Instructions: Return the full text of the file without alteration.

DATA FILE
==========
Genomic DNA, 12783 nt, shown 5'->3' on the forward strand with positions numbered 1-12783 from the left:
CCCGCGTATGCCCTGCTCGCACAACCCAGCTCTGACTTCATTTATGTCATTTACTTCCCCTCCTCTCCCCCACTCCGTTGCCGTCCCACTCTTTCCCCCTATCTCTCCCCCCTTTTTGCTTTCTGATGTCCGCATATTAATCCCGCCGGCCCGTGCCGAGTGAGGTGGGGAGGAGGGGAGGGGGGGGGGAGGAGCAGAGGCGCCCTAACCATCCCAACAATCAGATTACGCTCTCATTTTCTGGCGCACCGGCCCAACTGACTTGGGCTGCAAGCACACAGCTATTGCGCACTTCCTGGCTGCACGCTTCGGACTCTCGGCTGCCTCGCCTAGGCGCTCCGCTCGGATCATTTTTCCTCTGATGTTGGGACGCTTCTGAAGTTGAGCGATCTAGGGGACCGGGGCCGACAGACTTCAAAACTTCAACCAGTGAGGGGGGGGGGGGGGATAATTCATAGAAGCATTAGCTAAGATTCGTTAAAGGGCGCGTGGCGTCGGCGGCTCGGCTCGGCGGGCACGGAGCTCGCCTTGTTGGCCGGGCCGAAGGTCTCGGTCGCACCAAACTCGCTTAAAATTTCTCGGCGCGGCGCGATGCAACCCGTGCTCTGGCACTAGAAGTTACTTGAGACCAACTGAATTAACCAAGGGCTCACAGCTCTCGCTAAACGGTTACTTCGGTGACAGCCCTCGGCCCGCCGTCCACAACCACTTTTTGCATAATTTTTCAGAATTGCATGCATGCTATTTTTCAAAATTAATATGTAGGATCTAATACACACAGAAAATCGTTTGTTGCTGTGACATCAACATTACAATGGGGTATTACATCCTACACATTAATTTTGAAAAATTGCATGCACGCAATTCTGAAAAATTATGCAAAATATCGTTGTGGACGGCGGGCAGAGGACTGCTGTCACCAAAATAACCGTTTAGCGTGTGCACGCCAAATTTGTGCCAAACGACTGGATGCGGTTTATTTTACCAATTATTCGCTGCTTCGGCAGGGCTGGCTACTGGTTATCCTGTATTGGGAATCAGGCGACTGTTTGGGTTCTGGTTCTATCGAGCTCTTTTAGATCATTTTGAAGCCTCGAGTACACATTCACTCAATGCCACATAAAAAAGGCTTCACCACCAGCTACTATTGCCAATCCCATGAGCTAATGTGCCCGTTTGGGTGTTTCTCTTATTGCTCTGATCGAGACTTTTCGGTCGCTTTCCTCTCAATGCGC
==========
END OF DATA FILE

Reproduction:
Genomic DNA, 12783 nt, shown 5'->3' on the forward strand with positions numbered 1-12783 from the left:
CCCGCGTATGCCCTGCTCGCACAACCCAGCTCTGACTTCATTTATGTCATTTACTTCCCCTCCTCTCCCCCACTCCGTTGCCGTCCCACTCTTTCCCCCTATCTCTCCCCCCTTTTTGCTTTCTGATGTCCGCATATTAATCCCGCCGGCCCGTGCCGAGTGAGGTGGGGAGGAGGGGAGGGGGGGGGGAGGAGCAGAGGCGCCCTAACCATCCCAACAATCAGATTACGCTCTCATTTTCTGGCGCACCGGCCCAACTGACTTGGGCTGCAAGCACACAGCTATTGCGCACTTCCTGGCTGCACGCTTCGGACTCTCGGCTGCCTCGCCTAGGCGCTCCGCTCGGATCATTTTTCCTCTGATGTTGGGACGCTTCTGAAGTTGAGCGATCTAGGGGACCGGGGCCGACAGACTTCAAAACTTCAACCAGTGAGGGGGGGGGGGGGGATAATTCATAGAAGCATTAGCTAAGATTCGTTAAAGGGCGCGTGGCGTCGGCGGCTCGGCTCGGCGGGCACGGAGCTCGCCTTGTTGGCCGGGCCGAAGGTCTCGGTCGCACCAAACTCGCTTAAAATTTCTCGGCGCGGCGCGATGCAACCCGTGCTCTGGCACTAGAAGTTACTTGAGACCAACTGAATTAACCAAGGGCTCACAGCTCTCGCTAAACGGTTACTTCGGTGACAGCCCTCGGCCCGCCGTCCACAACCACTTTTTGCATAATTTTTCAGAATTGCATGCATGCTATTTTTCAAAATTAATATGTAGGATCTAATACACACAGAAAATCGTTTGTTGCTGTGACATCAACATTACAATGGGGTATTACATCCTACACATTAATTTTGAAAAATTGCATGCACGCAATTCTGAAAAATTATGCAAAATATCGTTGTGGACGGCGGGCAGAGGACTGCTGTCACCAAAATAACCGTTTAGCGTGTGCACGCCAAATTTGTGCCAAACGACTGGATGCGGTTTATTTTACCAATTATTCGCTGCTTCGGCAGGGCTGGCTACTGGTTATCCTGTATTGGGAATCAGGCGACTGTTTGGGTTCTGGTTCTATCGAGCTCTTTTAGATCATTTTGAAGCCTCGAGTACACATTCACTCAATGCCACATAAAAAAGGCTTCACCACCAGCTACTATTGCCAATCCCATGAGCTAATGTGCCCGTTTGGGTGTTTCTCTTATTGCTCTGATCGAGACTTTTCGGTCGCTTTCCTCTCAATGCGC